Thursday, January 20, 2011

European cities are reaping the rewards of innovative parking policies

European cities are reaping the rewards of innovative parking policies
So says a new report, Europe’s Parking U-Turn: From Accommodation to Regulation, from the Institute for Transportation and Development Policy (ITDP).

Source: ITDP (2011) Europe’s Parking U-Turn: From Accommodation to Regulation, p18

Here is an excerpt from the Executive Summary (I have added a link):
This paper is the second in a series of policy papers from ITDP on parking. The first paper, released in Spring 2010, focused on successful parking practices in U.S. cities. This paper reviews successful parking practices in European cities. Parking management is a critical and often overlooked tool for achieving a variety of social goals. For much of the 20th Century, cities in Europe, like cities in the rest of the world, used parking policy mainly to encourage the construction of additional off-street parking, hoping to ease a perceived shortage of parking.
In the last few decades a growing number of European cities have led the world in changing the direction of parking policy. European citizens grew tired of having public spaces and footpaths occupied by surface parking. ...
In the cities reviewed here, parking policy has been reoriented around alternative social goals. Some recent parking reforms are driven by the need to comply with EU ambient air quality or national greenhouse gas targets. Other new parking policies are part of broader mobility targets encouraging reductions in the use of private motor vehicles. While London, Stockholm, and a few other European cities have managed to implement congestion charging to reduce motor vehicle use, more are turning to parking.

The ten cities featured are Amsterdam, Antwerp, Barcelona, Copenhagen, London, Munich, Paris, Stockholm, Strasbourg and Zurich. The report was written by Michael Kodransky and Gabrielle Hermann.


Key findings include:
  • Parking is increasingly linked to public transport. Amsterdam, Paris, Zurich and Strasbourg limit how much parking is allowed in new developments based on how far it is to walk to a bus, tram or metro stop. Zurich has made significant investments in new tram and bus lines while making parking more expensive and less convenient. As a result, between 2000 and 2005, the share of public transit use went up by 7%, while the share of cars in traffic declined by 6%.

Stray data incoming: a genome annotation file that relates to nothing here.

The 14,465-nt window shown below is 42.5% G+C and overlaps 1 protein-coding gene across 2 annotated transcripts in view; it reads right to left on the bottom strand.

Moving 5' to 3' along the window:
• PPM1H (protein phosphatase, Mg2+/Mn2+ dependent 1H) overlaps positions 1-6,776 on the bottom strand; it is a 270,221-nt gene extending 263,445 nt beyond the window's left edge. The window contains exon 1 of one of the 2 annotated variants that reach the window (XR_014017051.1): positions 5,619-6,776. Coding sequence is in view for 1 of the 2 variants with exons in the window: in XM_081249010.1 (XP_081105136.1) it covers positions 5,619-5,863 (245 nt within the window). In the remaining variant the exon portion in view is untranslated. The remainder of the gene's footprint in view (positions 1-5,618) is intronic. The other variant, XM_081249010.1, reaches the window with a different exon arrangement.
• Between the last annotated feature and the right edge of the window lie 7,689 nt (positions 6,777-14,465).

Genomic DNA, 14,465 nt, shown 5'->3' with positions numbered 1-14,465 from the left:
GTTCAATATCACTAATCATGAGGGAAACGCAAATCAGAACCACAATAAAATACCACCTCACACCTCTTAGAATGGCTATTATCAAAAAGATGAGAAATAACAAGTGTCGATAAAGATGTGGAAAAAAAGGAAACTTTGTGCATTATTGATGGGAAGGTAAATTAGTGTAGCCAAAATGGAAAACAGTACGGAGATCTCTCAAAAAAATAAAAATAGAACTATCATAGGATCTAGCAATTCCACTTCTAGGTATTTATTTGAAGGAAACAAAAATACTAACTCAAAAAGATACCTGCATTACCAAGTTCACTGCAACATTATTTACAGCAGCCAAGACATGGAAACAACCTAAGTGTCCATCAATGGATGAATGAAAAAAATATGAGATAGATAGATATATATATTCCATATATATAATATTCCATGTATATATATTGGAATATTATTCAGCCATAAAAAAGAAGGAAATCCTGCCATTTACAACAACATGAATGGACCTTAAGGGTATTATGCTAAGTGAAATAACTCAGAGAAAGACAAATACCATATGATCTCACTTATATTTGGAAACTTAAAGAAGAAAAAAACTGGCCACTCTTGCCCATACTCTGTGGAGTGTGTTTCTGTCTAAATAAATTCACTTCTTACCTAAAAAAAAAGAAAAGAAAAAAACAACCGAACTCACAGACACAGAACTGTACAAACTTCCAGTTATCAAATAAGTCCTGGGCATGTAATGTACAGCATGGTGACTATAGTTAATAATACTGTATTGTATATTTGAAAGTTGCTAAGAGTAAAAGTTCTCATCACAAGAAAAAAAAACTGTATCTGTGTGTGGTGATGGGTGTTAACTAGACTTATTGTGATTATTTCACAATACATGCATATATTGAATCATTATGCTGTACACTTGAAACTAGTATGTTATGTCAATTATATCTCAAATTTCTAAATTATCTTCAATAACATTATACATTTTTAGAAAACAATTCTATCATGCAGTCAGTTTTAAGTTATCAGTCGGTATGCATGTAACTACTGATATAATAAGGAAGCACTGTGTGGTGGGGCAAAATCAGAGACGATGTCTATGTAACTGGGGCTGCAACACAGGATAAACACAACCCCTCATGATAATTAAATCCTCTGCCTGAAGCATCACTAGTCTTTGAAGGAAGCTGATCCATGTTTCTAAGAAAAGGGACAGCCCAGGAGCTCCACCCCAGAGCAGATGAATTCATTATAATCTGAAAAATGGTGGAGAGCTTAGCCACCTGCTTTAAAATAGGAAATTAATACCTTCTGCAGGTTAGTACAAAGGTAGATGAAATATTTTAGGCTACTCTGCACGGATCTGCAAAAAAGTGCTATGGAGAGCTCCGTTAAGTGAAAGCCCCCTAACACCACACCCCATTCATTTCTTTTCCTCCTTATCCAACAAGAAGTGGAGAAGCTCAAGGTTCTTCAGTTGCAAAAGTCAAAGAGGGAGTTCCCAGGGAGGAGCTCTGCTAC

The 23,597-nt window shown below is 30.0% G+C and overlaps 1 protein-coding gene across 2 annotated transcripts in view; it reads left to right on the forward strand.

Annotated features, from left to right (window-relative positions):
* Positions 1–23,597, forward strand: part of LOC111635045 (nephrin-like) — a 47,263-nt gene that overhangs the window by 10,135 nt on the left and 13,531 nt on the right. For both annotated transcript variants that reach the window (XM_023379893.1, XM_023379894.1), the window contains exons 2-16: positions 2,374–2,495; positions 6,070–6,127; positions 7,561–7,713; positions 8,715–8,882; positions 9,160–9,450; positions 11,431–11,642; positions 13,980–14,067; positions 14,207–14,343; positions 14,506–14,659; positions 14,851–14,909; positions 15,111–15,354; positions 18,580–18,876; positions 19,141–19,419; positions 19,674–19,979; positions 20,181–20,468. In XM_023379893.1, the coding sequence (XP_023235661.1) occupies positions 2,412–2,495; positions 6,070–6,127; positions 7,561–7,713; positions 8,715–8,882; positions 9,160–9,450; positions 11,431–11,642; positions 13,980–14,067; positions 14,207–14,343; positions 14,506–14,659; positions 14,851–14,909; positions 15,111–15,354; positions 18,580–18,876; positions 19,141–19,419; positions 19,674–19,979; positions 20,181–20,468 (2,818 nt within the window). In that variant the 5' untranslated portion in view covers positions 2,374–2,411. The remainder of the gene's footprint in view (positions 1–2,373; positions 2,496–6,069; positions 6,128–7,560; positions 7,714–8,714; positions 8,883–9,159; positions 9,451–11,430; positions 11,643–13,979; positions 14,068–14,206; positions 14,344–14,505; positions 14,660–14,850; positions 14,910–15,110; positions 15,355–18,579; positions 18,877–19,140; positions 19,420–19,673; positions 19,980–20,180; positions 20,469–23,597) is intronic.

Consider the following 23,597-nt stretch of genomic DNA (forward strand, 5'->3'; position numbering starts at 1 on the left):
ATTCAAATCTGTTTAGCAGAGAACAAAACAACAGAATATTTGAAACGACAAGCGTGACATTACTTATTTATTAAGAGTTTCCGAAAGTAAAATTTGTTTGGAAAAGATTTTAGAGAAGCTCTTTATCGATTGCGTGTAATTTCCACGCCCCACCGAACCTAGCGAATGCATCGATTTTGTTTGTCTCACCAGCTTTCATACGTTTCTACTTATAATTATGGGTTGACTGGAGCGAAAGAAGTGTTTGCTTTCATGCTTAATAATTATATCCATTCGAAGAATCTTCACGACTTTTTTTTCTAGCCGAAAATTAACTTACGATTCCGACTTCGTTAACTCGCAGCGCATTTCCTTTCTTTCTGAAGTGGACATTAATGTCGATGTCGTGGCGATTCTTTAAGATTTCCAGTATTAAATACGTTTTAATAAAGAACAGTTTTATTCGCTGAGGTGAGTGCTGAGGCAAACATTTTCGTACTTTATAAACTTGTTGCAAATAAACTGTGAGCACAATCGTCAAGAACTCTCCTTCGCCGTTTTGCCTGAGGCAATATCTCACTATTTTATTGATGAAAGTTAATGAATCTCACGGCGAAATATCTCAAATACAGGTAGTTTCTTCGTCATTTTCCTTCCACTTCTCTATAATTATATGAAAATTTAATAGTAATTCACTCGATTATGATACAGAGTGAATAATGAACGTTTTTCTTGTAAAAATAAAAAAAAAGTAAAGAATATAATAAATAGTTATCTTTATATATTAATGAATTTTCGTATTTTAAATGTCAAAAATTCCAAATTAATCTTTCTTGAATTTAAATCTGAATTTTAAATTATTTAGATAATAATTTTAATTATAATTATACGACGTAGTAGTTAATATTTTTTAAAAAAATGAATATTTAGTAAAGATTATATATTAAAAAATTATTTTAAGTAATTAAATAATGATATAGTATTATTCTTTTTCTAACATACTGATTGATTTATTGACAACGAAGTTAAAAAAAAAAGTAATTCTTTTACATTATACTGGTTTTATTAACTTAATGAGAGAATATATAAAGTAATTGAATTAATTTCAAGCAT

• European cities are ahead of the rest of the world in charging rational prices for on-street parking. In Paris, the on-street parking supply has been reduced by more than 9% since 2003, and of the remaining stock, 95% is paid parking. The result, along with other transport infrastructure improvements, has been a 13% decrease in driving.
  • Parking reforms are becoming more popular than congestion charging. While London, Stockholm, and a few other European cities have managed to implement congestion charging, more are turning to parking. Parking caps have been set in Zurich and Hamburg’s business districts to freeze the existing supply, where access to public transport is easiest.
  • Revenue gathered from parking tariffs is being invested to support other mobility needs. In Barcelona, 100% of revenue goes to operate Bicing—the city’s public bike system. Several boroughs in London use parking revenue to subsidize transit passes for seniors and the disabled, who ride public transit for free.
Click here for a copy of the report (PDF).
2 comments

Thursday, January 6, 2011

Singapore's Today newspaper on my parking policy ideas

Singapore's Today newspaper on my parking policy ideas
Journalists like a local policy angle. So yesterday when a journalist from the Today newspaper here in Singapore called to ask about the Asian parking study she naturally asked what it means for Singapore parking policy.

The resulting article by Neo Chai Chin came out today under the title "Missed opportunity in parking policy?"

[UPDATE: The link to the article is now dead, so I have now placed its text at the bottom of this post.]

The Asian cities parking study itself doesn't make recommendations for Singapore specifically but, among other points, it does express surprise that parking policy here is rather conventional (using minimum parking requirements). It also seems odd that parking policy plays only a very small part in Singapore's robust Travel Demand Management efforts.